This 4th of July we won't only be celebrating our independence.
In 1892, Western Samoa (now Samoa) changed the International Date Line (resulting in two July 4ths that year). The Pacific island shifted time zones again 119 years later, in 2011. Would you want to celebrate the 4th of July twice?
2. Lady Liberty
In 1886, France offered the United States a gift; the Statue of Liberty. 123 years later, in 2009, the Statue of Liberty's crown was reopened to the public after being closed for 8 years due to security concerns after 9/11.
3. Alice in Wonderland
In 1865, Lewis Carroll published Alice's Adventures in Wonderland. The tale would later inspire film, television, comic book, and theatrical adaptations. Despite rumors stipulating that Carroll was under the influence of drugs when he wrote the story, the Lewis Carroll Society of North America claims that he was not.
In 1827, slavery was abolished in the state of New York.
5. West Point
In 1802, the United States Military Academy opens in West Point, New York. The school, requiring a congressional nomination for acceptance, incorporates military discipline, training, and mandatory competitive sports participation in addition to academics. Upon graduation, the students (cadets) are commissioned as second lieutenants in the U.S. Army.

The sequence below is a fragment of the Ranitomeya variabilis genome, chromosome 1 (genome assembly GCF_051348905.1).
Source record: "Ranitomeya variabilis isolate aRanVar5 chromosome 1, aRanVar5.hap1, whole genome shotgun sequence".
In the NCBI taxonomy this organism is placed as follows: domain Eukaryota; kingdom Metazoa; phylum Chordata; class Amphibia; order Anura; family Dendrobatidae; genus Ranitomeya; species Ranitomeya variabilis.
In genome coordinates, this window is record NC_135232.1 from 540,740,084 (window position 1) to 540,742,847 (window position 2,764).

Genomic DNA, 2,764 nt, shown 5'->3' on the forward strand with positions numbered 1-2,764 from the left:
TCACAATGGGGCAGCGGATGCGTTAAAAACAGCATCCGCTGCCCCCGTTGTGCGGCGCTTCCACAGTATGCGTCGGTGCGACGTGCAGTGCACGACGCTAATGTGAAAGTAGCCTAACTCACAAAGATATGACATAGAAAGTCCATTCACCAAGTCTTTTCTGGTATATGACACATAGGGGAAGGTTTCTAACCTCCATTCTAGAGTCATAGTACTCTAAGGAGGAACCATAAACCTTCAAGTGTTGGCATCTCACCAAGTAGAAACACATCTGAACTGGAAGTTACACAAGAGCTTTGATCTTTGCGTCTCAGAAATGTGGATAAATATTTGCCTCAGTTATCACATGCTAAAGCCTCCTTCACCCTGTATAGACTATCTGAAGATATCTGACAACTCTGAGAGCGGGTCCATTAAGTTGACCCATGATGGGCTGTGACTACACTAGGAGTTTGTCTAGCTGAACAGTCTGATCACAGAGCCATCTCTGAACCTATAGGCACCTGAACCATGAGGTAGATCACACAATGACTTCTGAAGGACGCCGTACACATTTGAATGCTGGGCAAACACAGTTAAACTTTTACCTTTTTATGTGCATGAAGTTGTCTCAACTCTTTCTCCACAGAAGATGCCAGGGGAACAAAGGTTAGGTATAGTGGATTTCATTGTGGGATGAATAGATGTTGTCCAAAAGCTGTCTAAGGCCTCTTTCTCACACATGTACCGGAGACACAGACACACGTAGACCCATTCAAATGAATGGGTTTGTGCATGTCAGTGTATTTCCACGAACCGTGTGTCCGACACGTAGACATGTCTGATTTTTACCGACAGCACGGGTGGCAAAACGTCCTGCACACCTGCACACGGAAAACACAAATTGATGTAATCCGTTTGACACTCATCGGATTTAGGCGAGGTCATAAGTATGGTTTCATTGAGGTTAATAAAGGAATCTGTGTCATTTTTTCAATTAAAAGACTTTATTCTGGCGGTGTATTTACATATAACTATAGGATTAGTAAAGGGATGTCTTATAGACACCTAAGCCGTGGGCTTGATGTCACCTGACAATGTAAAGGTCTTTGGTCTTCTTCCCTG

In 1997, NASA's Pathfinder landed on Mars. It would take photographs providing "unprecedented detail of the geology of the region and hardware on the surface," according to NASA.
In 1803, the Louisiana Purchase was announced. If you're from Louisiana, Arkansas, Missouri, Iowa, Minnesota, the Dakotas, Oklahoma, Kansas, Nebraska, northeastern New Mexico, Northern Texas, or Montana, Wyoming, or Colorado East of the Continental Divide, you can thank Thomas Jefferson for that.
In 1636, Providence, Rhode Island was founded. The capital of the smallest state would become the "Creative Capital" with a vibrant arts and culture scene as well as a top design school, a major culinary institute, and an Ivy League university.
In 1884, the Republic of Hawaii was established. Its first and only president, Sanford B. Dole, would be later named territorial governor after the U.S. annexes it as a territory four years later. After Hawaii became an official U.S. state in 1959, the first 50-star flag debuted on July 4, 1960.
In 1946, the Treaty of Manila granted the Philippines full independence from the United States. However, Filipinos celebrate their independence on June 12, commemorating their independence from Spain in 1898.